AUTOGRAPH MANUSCRIPT OF HIS CELEBRATED POEM 'IN TIME OF "THE BREAKING OF NATIONS"', signed ('T. Hardy'), 12 lines in three four-line stanzas, with autograph biblical source and note that the poem is from Moments of Vision, 1 page, quarto, dated by Hardy 1915 [written out before 11 July 1917]
Only a man harrowing clods
In a slow silent walk
With an old horse that stumbles & nods
Half asleep as they stalk.
Only their smoke without flame
From the heaps of couch-grass:
Yet this will go onward the same
Though Dynasties pass.
Yonder a maid & her wight
Come whispering by:
Wars annals will cloud into night
Ere their story die.
ONE OF HARDY'S 'BEST-KNOWN AND MOST FAMOUS LYRICS' (Gittings). 'In Time of "The Breaking of Nations"' is the most famous example of Hardy's faculty 'for burying an emotion in my heart or brain for forty years, and exhuming it at the end of that time as fresh as when interred.' The poem, about the start of the First World War, was in fact a reminiscence of St. Juliot, conceived during the Franco-Prussian War of 1870 when Hardy was reading Tennyson with his future wife Emma Lavinia Gifford in the garden of her brother's rectory in Cornwall, at which time Hardy had made notes in pencil on the endpapers of Lackmann's Specimens of German Prose ('...Sc. rusty harrow - behind that rooks - behind them, 2 men hoeing mangel, with bowed backs, behind that a heap of couch smoking, behind those gorse & cart doing nothing in field - then the ground rising to plantn.') The poem itself was written in 1915 during the First World War, about forty-five years later. It was first printed in the Saturday Review on 29 January 1916; secondly, a limited edition of 29 copies was printed by Clement Shorter in 1916; it was then collected in Selected Poems, 1916, and in Moments of Vision, 1917. ONE OF HARDY'S MOST ANTHOLOGISED POEMS, it suggests that the simple labour it describes will outlast the devastations of war.
With the poem is a letter from Florence Hardy dated 11 July 1918 to [Paul] Lemperly sending a 'sheet of M.S....This one is from my husband with his regards.' Richard Purdy records only two manuscripts of the poem, both fair copies, one in the Bliss Collection (having been sold at the Red Cross sale at Christie's on 26 April 1916), the other (the present manuscript), formerly in the possession of Paul Lemperly, 'a gift of Mrs Hardy in July 1918.' In The Letters Purdy and Millgate correctly suggest that the poem was also written out by Hardy in Edward Marsh's 'Little Book 'on 6 November 1918; this is now at Eton.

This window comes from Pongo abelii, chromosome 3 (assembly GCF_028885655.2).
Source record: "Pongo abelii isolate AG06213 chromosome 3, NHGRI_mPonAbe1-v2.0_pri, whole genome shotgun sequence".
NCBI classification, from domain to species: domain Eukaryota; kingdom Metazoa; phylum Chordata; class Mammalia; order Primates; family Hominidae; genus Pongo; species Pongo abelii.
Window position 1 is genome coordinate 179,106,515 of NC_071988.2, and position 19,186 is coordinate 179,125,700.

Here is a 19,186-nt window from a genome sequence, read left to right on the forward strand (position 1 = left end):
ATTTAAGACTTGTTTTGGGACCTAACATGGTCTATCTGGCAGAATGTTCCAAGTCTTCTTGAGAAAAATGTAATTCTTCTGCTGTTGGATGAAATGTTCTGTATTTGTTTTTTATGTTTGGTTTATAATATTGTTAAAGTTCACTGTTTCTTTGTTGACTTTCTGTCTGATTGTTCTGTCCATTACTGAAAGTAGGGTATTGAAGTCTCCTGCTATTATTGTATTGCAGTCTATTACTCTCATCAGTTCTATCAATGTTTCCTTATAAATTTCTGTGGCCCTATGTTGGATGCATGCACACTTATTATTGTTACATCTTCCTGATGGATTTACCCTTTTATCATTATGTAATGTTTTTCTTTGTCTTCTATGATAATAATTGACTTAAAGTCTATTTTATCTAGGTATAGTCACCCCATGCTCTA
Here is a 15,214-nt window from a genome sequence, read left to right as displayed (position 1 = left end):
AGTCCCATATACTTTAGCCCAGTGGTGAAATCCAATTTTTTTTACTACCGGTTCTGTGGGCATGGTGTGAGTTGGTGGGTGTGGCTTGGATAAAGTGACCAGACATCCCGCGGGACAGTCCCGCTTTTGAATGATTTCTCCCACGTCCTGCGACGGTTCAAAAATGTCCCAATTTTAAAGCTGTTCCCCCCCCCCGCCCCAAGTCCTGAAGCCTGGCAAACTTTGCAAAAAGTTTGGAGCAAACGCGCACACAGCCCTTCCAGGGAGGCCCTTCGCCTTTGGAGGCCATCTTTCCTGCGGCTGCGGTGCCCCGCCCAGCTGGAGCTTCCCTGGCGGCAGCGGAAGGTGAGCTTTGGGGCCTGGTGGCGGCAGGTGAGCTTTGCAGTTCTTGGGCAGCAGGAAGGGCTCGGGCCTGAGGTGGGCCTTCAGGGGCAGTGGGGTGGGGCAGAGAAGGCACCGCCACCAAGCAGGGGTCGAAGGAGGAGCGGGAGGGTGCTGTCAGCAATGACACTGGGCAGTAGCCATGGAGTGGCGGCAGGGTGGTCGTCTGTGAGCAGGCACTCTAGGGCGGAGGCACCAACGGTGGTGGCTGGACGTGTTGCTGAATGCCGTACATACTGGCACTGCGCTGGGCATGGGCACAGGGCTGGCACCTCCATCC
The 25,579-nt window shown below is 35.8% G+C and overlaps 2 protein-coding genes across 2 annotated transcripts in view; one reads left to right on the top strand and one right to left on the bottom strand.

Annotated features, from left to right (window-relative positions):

In the letter Florence Hardy also discusses the editions of Thomas Hardy's works which she does not own, especially A Pair of Blue Eyes, identifies a drawing said to be by Hardy as a forgery, describes an early painting by him that she has ('...I think it very delicate & beautiful...), sends details about the date when the title 'Satires of Circumstance' was first used, notes likely fuel and food shortages (referring to Hardy's liking of plenty of sugar), and mentions having a copy of 'Convergence of Twain'. Also present is a note by Lemperly about the value of his poem and a long typed letter to him from Dodd & Livingstone offering him one of ten copies of a printing of Hardy's poem about the 'Titanic'.
Hardy's handwriting was chosen for illustration in 'English Handwriting', S.P.E. Tract No. XIII, edited by Roger Fry and E.A. Lowe, 1926. The main repository for Hardy's manuscripts is the Dorset County Museum, Dorchester. See also lot 378. The poem was selected by Ted Hughes and Seamus Heaney for inclusion in their anthology The Rattle Bag (1982).
PROVENANCE: Mrs Thomas Hardy; Paul Lemperly; Dr Rosenbach.
REFERENCES: Richard Purdy, Thomas Hardy: A Bibliographical Study, 1979; Index of English Literary Manuscripts, volume IV, 1800-1900, Part 2, compiled by Barbara Rosenbaum, 1990 (no record of another manuscript of this poem); The Collected Letters of Thomas Hardy, edited by Richard Purdy and Michael Millgate, volume v, p. 286; Michael Millgate, Thomas Hardy: A Biography, 1982; Robert Gittings, Young Thomas Hardy, 1975; Thomas Hardy, Poems: A Casebook, edited by James Gibson and Trevor Johnson, 1979; Tom Paulin, 'Thomas Hardy and 'In The' "Time of the Breaking of Nations"..., The Secret Life of Poems, 2008.